Inequality in food security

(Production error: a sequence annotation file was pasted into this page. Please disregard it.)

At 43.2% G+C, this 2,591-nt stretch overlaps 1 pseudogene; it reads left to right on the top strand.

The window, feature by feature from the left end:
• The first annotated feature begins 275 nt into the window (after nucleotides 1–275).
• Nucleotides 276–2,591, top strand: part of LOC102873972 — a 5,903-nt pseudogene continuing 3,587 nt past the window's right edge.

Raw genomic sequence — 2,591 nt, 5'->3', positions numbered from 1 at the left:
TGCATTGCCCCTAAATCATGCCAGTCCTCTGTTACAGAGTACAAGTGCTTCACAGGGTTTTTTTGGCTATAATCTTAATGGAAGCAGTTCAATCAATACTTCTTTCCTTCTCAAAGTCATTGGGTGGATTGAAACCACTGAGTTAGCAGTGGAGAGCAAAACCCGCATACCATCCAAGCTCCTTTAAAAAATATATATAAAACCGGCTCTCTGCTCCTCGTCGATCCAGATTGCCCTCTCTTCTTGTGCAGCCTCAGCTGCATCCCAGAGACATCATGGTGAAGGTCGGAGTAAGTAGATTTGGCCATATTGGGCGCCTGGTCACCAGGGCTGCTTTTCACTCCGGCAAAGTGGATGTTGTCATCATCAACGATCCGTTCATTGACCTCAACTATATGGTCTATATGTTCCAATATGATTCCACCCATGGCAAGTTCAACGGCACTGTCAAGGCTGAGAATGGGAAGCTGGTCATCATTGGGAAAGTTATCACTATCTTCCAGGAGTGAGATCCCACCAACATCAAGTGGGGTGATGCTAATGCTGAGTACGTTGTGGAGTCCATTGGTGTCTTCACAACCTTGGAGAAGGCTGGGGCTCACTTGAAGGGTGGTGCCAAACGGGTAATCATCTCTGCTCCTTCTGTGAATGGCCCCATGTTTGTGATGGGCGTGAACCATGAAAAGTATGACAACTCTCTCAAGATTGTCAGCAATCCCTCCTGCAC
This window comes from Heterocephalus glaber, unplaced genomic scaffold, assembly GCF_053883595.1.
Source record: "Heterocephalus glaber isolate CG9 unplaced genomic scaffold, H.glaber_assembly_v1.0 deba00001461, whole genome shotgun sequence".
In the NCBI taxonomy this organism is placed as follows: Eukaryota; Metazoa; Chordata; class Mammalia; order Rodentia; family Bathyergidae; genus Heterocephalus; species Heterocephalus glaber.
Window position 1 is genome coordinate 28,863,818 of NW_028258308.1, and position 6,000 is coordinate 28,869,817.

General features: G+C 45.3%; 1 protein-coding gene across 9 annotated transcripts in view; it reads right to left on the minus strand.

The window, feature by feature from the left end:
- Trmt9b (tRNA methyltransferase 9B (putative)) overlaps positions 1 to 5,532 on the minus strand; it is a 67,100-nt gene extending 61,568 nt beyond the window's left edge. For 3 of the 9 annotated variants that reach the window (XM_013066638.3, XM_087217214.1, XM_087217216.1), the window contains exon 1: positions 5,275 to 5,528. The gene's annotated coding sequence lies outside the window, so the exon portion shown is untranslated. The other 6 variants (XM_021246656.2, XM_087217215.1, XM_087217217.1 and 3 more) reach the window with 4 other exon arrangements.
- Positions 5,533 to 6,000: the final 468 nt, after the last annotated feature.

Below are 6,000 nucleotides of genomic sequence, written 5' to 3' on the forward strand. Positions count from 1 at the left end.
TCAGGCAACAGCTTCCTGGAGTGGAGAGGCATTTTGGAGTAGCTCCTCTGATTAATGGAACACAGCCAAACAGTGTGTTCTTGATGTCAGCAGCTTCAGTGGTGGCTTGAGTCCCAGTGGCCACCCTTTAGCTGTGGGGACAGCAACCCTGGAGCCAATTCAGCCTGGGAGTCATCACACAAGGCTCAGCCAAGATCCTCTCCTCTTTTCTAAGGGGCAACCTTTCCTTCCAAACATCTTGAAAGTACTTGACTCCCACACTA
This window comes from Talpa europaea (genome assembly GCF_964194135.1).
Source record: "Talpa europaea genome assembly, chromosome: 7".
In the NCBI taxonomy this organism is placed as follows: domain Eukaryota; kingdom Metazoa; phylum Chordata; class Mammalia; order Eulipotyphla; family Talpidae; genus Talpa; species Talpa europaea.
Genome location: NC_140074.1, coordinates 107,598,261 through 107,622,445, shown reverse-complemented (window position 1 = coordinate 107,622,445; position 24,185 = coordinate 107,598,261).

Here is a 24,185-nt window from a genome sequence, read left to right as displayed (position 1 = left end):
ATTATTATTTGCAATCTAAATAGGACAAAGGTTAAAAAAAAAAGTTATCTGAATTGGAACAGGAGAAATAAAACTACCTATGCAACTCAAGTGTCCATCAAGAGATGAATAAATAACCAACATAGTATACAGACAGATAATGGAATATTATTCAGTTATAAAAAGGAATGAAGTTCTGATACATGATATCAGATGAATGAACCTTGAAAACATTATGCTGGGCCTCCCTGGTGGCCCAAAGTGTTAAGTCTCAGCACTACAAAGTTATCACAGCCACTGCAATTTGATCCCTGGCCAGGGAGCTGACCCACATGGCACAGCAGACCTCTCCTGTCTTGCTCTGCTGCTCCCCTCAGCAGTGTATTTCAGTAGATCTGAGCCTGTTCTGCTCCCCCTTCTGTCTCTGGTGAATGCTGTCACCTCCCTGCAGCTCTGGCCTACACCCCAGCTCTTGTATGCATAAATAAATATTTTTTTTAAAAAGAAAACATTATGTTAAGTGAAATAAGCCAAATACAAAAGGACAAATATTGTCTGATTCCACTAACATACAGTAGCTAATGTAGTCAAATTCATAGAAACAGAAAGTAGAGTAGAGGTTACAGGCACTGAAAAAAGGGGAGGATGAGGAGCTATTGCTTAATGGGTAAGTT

During the past quarter century economic development and rising living standards around the world have reduced the incidence of mass hunger and food and nutrition insecurity. Accordingly, research has shifted to a better understanding of the more specific pockets of nutrition insecurity that remain widespread. A key theme of research for the Centre will be to identify and analyze the specific characteristics of groups and/or locations where development progress has lagged or even stagnated. Even within households, differences across family members in nutritional status are associated with cultural aspects of food choices, hierarchy in having access to food, but also with prevailing feeding practices for infants and young children. Researchers across disciplines seek to understand why food choices and feeding habits are as they are, and which options are feasible to improve the nutritional and health status of specific household members (women, children). Rigorous evaluations of existing interventions are needed to identify promising pathways as well as to learn from mistakes, while transdisciplinary systems approaches are required to ensure that recommendations are taken up by local communities and households.